The Malaysian Marvel

Written by Vivek Bharati | Updated: Aug 29 2003, 05:30am hrs
Less than an hour away from Kuala Lumpur, the smooth Malaysian highway winds its way up a hill to a multistory car park. In the adjacent building you step into a hall and move on to a similar large enclosed area on the first floor. The sight of thousands of people queued up to catch a 3.4 km long ropeway gives you the first glimpse of the popularity of the place you are about to visit. In about 15 minutes the ropeway climbs up to 6,000 ft above sea level to transport you to the worlds largest hotel complex.

Welcome to Genting Highlands, a resort of magnificent proportions housing a casino, an 18-hole golf course, shopping mall, food plaza, theatre complex, video game parlour, a huge Walt Disney style entertainment complex, convention centre for 5,000 persons, and a hotel complex comprising 7,500 rooms. Another 2,500 rooms are under construction and in about a year this largest hotel complex in the world would have 10,000 rooms.

Lets come to some numbers that make all the difference. The Genting complex currently employs 8,000 people, and the number could soon kiss 10,000. This, of course, is just direct employment. The indirect employment generated by services needed to move goods and tourists to the resort would easily be as much, if not more. Last year, over 15 million tourists visited the resort! The number continues to rise year after year. This is hardly surprising considering that the complex caters to the needs of all men, women and children and is an inviting family getaway. The sheer contribution of this one resort to job and income generation and thus to Malaysian GDP is admirable. The resort is owned by a Malaysian of Chinese origin. He began developing the place in the early 1970s and displayed his entrepreneurial vision by investing 400 million ringgit (about USD 100 million at todays exchange rate) to construct the mountain highway alone.

Today, it is a multi-billion dollar property. The promoters vision became possible by the support the Malaysian government extends to all such big projects by acting as a facilitator. Indeed, Prime Minister Mahathir personally monitors some large projects to ensure that bottlenecks are removed for their timely completion. Around four decades ago, Malaysia was behind India in terms of all development indicators, and now it is decades ahead and is close to rubbing shoulders with the developed nations. The Genting Highland resort is a symbol of how public-private partnerships can leverage entrepreneurial energies to develop a country and its people.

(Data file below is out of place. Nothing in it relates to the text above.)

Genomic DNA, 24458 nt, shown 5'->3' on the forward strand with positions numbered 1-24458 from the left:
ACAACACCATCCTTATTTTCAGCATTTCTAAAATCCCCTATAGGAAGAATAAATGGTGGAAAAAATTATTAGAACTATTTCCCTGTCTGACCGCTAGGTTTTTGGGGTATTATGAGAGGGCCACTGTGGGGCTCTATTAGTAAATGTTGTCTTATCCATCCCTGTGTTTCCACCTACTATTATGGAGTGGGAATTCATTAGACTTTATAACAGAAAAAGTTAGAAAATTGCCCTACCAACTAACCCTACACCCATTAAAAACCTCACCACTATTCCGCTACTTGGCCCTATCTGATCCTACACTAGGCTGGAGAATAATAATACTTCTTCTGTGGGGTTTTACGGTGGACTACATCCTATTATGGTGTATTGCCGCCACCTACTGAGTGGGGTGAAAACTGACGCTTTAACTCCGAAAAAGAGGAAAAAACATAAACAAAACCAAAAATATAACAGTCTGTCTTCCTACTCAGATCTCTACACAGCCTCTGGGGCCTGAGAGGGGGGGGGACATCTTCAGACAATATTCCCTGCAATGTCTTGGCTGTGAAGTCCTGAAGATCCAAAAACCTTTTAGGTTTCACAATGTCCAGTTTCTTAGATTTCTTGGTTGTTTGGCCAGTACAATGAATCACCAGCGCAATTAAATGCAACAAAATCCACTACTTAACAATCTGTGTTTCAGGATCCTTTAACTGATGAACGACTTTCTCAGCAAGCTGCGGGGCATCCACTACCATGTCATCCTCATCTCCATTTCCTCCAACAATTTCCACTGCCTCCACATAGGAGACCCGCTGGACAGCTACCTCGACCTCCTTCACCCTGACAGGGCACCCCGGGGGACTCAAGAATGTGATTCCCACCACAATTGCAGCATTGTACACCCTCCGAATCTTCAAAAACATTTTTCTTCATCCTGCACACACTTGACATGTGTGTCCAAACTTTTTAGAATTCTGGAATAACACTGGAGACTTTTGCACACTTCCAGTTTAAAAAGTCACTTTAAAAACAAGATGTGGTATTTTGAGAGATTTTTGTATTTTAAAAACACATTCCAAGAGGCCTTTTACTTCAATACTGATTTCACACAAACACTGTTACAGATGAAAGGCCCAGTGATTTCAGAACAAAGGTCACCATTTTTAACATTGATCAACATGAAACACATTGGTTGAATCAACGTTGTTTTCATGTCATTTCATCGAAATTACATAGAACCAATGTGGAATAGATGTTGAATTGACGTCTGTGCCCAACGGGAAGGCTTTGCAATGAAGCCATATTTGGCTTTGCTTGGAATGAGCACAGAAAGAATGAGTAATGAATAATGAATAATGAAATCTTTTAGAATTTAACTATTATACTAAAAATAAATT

Why has India failed while Malaysia has marched ahead We do not lack entrepreneurship. We have the management and knowledge skills and the ability to mobilise capital that can build tens of Genting resorts and add a million new jobs through tourism alone. What we lack is the vision and the model of governance that can leverage the Indian entrepreneurial spirit to transform India. Take tourism, for example. We lose out on thousands of tourists each year during the peak winter months because air seats are not available. And they are not available because protecting a particular airline is more important than expanding the tourist inflow. Not surprising that tourist inflows remain an abysmal 2.4 million and even after struggling for a decade, we are nowhere near the target of touching 5 million. Which is a pity. If we had the proper infrastructure, just the Buddhist circuit alone can generate inflows of over two million.

Genting resort is successful because the connecting infrastructure of world-class airports and highways and radio taxi fleets that makes movement comfortable and efficient is available. We will take possibly another decade before we can boast of an airport of the kind available in Bangkok, Singapore or Kuala Lumpur. The reason is that we are not clear about how to involve the private sector in building better airports and have no deadlines for improving our airport infrastructure. Mercifully, this government has had the vision of constructing new highways, although the quality of our new highways and their management (there are exceptions) still does not meet Malaysian standards.

Although, one area where India is more advanced is the quality of our mobile phone network that is now comparable to the best in the world. Our model of governance needs to be modified to extend the mobile telephony achievement to highways, airports, holiday resorts etc. Tourism alone can add substantial weight to the GDP. But the supporting infrastructure would facilitate and lift every sector including manufacturing.

The author is an advisor to Ficci. Views expressed herein are personal